Whether Cole Younger was a master storyteller or simply in denial about most of the illegal activities in which he participated can be debated. I suppose there are even those, over one hundred years after the outlaw’s Waterloo, who would believe his account that Northfield was the only robbery in which he participated. Since the man was never tried for a crime other than that Minnesota caper, we will never know the absolute truth about how many or in which robberies he may have been present. Cole denied living a life outside of the law from the onset of the criminal career of which we biographers believe he was indeed quite guilty. From the first time that he may have been suspected of having been involved in a robbery, that of the Clay County Savings Association in Liberty, Missouri on February 13, 1866, Cole told some mighty tall tales.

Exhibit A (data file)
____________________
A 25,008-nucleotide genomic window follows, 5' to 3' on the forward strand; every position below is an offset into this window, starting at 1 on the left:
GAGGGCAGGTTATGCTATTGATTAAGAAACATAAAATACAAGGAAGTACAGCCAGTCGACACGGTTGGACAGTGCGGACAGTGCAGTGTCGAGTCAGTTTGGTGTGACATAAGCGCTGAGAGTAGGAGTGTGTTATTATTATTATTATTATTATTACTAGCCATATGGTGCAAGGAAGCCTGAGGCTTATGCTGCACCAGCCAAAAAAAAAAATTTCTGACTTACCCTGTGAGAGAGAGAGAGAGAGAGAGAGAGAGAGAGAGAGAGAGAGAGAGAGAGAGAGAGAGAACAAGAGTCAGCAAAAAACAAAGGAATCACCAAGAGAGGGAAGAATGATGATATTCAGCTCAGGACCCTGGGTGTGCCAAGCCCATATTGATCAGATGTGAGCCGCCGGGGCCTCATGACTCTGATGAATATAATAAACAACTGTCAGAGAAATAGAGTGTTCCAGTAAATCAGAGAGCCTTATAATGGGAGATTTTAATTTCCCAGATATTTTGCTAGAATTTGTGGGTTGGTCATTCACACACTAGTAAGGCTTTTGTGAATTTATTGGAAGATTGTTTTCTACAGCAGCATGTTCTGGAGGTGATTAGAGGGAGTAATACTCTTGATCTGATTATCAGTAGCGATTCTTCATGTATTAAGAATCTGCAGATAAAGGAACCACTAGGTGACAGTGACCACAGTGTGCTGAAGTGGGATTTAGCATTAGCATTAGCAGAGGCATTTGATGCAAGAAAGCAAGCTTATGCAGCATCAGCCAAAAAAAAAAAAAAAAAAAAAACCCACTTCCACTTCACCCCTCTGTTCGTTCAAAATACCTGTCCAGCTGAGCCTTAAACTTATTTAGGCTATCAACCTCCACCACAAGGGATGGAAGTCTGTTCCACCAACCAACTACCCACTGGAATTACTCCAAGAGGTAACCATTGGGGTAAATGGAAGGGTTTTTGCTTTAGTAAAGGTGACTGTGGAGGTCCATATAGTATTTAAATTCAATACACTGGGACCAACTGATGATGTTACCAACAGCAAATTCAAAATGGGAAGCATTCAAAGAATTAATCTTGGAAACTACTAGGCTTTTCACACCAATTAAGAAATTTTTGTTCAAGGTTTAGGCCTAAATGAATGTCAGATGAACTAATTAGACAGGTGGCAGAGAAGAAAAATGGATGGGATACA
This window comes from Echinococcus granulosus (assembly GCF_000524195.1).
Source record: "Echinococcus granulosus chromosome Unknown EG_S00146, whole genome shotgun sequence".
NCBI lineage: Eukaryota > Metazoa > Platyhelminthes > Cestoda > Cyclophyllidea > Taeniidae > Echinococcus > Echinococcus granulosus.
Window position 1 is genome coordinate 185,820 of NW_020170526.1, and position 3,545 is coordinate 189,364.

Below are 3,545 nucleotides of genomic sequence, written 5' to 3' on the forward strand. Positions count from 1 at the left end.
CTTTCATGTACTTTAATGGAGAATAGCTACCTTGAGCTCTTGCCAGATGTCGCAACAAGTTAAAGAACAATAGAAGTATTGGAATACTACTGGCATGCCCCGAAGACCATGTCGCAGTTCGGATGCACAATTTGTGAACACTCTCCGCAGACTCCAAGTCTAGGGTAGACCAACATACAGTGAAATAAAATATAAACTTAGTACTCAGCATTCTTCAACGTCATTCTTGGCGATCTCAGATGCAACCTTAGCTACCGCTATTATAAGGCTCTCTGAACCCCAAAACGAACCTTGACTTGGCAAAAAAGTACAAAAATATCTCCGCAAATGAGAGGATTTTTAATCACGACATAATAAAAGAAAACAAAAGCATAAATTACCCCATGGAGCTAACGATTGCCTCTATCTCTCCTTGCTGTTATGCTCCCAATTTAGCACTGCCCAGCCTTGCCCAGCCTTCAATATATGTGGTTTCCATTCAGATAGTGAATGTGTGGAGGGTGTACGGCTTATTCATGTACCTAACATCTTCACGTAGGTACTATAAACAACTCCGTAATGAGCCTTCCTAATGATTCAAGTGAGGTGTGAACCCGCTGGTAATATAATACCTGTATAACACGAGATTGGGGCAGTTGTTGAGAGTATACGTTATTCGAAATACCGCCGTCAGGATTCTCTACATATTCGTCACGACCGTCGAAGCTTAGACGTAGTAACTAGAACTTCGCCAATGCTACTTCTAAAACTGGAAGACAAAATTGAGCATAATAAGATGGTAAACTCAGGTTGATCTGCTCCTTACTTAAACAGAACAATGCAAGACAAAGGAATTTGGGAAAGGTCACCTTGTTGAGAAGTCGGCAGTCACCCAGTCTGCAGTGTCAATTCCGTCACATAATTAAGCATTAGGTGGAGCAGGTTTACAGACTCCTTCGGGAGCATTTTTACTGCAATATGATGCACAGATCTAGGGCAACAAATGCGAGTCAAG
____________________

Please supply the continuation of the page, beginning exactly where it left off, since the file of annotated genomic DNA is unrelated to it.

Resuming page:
By 1903, Cole Younger had served twenty-five years in the Stillwater Penitentiary paying his debt to society for his participation in the Northfield affair. The list of crimes of which he was suspected of committing, and of which he denied having had anything to do, was as long as his arm. With the editorial aid of Cole’s late-life good friend and future Jackson County Marshall Harvey C. (Harry) Hoffman, and with financial aid from members of Cole’s family and other friends, Cole decided to compose the story of his life. At least it would be the story of his life as Cole would have his readers believe. The Story of Cole Younger (by Himself) would be subtitled Being an autobiography of the Missouri Guerrilla Captain and Outlaw, his capture and Prison Life, and the only authentic account of the Northfield raid ever published. Whew. In his introduction Cole claims that he will use this manuscript to offset the lies told about he and his brothers by “sensationalists” with the truth. He concludes with the statement “I wish to say that from cover to cover there is not a statement which could not be verified.” It promised to be quite a book. Unfortunately, in over two decades of intense study of Cole Younger, the James brothers and their families, there is little that I could find to actually authenticate much of what was written to support Cole’s conspicuously stated objective to tell the whole truth and nothing but the truth. Cole, like his partner-in-crime Jesse James, would use the power of the printed word to deny his wrongdoing and elevate himself into a misunderstood, if not honorable, war hero and lover of children, small animals, truth, justice and the American way.